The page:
Catalonia's vice-president said more than six out of ten voters are expected to take part in the poll despite the crackdown from Madrid.
Oriol Junqueras said Catalan citizens will be able to vote "even if somebody takes voting stations by assault and tries to avoid something as natural as placing a voting slip in a ballot".
Catalan authorities say they will declare independence within 48 hours after announcing the vote's results if the yes side wins.
On Thursday over 80,000 students took part in a march through Barcelona.
Socialist Worker photographer Guy Smallman who is in Barcelona, reports, “Most of those whom we spoke to said the same thing. This popular uprising is not about Catalan nationalism.
“All agree that the real issue is democracy and a creeping feeling that the undemocratic structures of the Franco regime were never properly dismantled and still suppress the Spanish people.
“This has been brought into sharp focus by the austerity imposed in recent years combined with the banning of this vote and the drafting in of several thousand riot police to try and halt the referendum on Sunday.
“Right now it is illegal to even put up posters about the vote, but this is being openly defied by people of all ages and political persuasions.
“Outside the main university a row of tables stretches down the street as striking student volunteers hand out voting forms and information to queues of local people.
Today, Friday, agricultural trade unions and cooperatives organised a huge convoy through the centre of Barcelona.
Guy says, “Hundreds of students greeted the farmers and workers as the motorcade passed the main university. The police were nowhere to be seen with the exception of some local traffic cops whom politely facilitated the procession as it went through the city centre.”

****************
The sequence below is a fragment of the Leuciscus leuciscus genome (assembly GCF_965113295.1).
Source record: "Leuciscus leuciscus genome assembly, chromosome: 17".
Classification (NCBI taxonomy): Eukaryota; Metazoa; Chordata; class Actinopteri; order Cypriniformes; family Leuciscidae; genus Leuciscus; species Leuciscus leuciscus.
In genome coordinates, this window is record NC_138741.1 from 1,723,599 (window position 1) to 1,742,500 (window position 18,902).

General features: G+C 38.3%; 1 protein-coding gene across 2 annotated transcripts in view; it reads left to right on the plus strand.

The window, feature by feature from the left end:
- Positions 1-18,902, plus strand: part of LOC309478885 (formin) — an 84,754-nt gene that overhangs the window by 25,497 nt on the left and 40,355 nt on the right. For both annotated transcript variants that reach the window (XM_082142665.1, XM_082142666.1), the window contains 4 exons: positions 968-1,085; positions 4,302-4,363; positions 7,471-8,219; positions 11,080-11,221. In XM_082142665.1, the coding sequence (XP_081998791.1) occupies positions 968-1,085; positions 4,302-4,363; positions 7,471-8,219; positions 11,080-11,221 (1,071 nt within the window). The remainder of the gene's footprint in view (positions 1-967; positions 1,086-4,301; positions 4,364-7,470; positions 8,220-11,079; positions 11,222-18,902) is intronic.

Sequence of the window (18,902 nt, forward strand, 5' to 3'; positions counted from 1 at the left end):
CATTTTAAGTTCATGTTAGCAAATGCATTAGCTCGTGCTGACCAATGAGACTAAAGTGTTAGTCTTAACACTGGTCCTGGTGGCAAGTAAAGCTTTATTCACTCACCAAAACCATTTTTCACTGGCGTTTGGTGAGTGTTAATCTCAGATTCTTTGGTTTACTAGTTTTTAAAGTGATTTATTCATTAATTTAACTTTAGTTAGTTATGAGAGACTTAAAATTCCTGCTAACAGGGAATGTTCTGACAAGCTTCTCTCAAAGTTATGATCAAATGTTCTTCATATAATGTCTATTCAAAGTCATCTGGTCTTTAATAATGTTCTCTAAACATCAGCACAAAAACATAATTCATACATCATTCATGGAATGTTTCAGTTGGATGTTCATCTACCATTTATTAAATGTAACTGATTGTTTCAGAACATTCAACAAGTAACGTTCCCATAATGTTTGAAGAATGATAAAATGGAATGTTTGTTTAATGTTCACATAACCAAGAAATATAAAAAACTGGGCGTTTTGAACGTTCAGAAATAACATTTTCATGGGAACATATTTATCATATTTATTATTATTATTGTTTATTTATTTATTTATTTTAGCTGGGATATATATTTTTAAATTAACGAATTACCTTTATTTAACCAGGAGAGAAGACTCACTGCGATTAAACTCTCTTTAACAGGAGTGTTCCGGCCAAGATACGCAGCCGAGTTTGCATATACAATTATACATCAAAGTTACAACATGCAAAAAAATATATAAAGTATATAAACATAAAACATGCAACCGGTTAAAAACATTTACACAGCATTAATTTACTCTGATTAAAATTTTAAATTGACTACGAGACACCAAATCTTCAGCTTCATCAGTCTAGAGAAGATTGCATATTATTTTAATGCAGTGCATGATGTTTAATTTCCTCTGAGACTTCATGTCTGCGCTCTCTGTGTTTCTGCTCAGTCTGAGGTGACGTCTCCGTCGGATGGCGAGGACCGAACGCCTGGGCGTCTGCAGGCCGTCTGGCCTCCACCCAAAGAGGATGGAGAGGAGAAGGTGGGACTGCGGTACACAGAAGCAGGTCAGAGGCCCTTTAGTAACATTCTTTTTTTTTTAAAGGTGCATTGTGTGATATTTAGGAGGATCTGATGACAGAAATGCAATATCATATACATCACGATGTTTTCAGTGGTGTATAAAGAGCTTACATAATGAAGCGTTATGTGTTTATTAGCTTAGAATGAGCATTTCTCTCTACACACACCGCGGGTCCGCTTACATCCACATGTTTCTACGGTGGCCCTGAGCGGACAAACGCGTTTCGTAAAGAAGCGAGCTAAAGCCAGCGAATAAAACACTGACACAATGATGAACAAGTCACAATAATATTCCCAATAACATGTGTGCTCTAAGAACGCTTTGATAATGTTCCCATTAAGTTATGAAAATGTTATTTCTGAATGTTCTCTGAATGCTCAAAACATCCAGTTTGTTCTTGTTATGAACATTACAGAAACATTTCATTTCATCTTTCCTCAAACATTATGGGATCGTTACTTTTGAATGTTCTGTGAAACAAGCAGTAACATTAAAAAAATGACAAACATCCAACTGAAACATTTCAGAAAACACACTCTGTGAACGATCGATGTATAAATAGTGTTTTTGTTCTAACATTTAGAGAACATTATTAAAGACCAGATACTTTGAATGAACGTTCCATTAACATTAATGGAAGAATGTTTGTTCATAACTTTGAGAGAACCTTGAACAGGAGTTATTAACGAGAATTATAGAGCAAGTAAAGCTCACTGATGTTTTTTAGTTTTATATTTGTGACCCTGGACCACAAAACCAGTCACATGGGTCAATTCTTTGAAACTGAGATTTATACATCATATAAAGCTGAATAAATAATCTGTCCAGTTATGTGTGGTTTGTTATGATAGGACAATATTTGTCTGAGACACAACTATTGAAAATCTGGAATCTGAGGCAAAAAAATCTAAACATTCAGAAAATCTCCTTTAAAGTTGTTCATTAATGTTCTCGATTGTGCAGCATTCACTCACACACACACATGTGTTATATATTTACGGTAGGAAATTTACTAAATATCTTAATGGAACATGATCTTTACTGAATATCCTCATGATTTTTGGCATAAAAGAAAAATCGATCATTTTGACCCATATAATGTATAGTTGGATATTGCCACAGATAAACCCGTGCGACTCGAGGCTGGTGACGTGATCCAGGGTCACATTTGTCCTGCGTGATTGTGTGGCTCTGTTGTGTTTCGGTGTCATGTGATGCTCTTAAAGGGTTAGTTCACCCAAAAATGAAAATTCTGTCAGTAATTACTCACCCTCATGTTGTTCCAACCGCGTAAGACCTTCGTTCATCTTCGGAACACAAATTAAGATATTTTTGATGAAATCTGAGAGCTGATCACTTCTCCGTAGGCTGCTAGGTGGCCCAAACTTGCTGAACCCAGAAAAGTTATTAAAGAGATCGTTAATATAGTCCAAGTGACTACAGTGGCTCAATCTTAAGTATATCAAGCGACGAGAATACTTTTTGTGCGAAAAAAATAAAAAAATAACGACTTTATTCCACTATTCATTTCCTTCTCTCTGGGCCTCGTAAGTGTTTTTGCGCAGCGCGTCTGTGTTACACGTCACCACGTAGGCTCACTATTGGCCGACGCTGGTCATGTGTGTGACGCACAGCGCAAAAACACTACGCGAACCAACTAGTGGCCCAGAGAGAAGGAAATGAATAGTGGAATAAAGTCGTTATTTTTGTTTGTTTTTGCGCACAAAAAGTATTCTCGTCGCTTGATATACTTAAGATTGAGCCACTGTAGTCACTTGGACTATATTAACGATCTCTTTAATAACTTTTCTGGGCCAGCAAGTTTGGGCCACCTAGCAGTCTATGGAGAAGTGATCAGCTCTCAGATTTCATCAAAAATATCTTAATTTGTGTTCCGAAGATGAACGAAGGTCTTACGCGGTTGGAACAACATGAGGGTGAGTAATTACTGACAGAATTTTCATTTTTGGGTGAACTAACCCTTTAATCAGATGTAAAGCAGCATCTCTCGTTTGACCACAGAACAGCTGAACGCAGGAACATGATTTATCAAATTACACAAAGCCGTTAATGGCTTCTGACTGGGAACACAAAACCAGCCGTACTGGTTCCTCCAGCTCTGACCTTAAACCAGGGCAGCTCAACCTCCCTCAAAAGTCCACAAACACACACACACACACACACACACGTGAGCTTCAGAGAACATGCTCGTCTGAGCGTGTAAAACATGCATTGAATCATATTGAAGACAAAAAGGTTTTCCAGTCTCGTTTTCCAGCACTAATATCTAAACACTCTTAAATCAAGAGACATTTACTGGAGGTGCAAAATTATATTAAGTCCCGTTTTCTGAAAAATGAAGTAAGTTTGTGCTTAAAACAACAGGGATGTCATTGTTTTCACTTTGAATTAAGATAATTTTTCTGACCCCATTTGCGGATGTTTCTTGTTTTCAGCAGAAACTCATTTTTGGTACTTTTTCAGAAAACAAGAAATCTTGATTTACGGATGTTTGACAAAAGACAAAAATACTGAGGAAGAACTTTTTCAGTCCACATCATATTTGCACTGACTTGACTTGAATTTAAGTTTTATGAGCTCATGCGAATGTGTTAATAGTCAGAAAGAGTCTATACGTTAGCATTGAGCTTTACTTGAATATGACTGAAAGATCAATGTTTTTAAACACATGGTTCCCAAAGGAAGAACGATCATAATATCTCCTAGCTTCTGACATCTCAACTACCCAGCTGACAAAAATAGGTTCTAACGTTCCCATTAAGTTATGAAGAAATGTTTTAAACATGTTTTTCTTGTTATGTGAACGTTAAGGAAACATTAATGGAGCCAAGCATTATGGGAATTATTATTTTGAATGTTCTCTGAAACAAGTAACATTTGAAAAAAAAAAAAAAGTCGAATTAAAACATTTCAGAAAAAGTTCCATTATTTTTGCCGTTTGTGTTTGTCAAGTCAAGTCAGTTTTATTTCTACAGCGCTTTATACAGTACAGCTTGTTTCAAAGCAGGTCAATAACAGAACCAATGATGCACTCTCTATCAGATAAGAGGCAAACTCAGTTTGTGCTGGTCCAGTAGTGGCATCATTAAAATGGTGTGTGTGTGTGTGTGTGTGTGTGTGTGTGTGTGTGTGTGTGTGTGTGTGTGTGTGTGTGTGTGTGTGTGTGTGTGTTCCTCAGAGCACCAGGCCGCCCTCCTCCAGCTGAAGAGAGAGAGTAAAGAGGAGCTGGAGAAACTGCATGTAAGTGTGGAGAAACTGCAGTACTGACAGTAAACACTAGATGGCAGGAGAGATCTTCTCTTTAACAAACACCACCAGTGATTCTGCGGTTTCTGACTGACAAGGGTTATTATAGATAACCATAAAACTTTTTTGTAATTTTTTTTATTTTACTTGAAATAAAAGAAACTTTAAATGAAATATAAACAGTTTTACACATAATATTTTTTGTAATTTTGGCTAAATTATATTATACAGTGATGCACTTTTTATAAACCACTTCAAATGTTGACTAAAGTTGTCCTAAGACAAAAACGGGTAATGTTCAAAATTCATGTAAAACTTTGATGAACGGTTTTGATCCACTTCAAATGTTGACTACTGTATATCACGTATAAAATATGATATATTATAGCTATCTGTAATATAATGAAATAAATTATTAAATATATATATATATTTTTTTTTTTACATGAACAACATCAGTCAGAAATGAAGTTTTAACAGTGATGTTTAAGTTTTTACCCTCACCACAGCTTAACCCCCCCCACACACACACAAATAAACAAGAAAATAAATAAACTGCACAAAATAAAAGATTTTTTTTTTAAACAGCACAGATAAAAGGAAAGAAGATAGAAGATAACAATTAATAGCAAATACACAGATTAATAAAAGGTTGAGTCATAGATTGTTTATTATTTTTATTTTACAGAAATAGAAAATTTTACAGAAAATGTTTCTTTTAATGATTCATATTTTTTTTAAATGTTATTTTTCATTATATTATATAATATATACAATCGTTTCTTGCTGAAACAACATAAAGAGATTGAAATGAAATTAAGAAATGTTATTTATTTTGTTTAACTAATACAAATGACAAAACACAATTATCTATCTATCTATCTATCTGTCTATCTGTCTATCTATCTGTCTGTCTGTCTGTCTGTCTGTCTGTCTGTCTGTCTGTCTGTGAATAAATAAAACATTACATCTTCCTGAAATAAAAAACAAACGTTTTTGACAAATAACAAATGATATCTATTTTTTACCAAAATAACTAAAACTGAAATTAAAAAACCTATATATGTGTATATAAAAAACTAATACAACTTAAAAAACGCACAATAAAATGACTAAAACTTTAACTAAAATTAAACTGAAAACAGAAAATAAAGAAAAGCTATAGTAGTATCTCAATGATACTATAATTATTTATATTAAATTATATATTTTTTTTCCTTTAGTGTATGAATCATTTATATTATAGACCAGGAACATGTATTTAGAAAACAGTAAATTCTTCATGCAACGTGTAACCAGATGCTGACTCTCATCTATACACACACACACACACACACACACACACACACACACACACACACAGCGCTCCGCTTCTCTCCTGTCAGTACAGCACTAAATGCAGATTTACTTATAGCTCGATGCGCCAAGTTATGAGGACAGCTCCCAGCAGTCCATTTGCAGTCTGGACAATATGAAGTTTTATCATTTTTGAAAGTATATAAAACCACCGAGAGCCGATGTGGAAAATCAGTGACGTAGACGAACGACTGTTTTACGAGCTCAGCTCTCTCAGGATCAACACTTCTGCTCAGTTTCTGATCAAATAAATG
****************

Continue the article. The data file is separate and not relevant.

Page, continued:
The referendum is due to take place on Sunday. Activists started distributing ballot papers, handing out one million in a day.
The Tory government of the Spanish state, headed by prime minister Mariano Rajoy, is gambling that its hard line against allowing a referendum will play well in other parts of Spain.
It was Rajoy’s party that in 2010 blocked in court a deal agreed by the parliaments in Madrid and Barcelona to implement further autonomy.
Last week the paramilitary Civil Guard seized ten million ballot papers, and around 1.5 million pro-referendum leaflets, posters and printing materials.
The Spanish ministry of finance blocked all bank accounts held by the Catalan government.
The Constitutional Court has announced that 24 referendum organisers will be fined up to £10,700 a day until they abandon preparations for the vote.
But the response has been huge.
Hundreds of thousands of people have taken to the streets of Barcelona against the state crackdown and for the right to vote.
Dockers in Barcelona decided at a mass meeting not to work on ships brought in to house officers and vehicles from the Spanish National Police and the Civil Guard.
Dockers in Tarragona have also said they will not work on police ships.
The Catalan CGT, a trade union grouping of some tens of thousands, released a statement. “After discussions with other unions, we have submitted the call for a general strike starting on 3 October,” it said.
It’s right to fight for democratic rights. And doing it through mass protests and strikes can flow over into a wider struggle against the minority government and its austerity programme.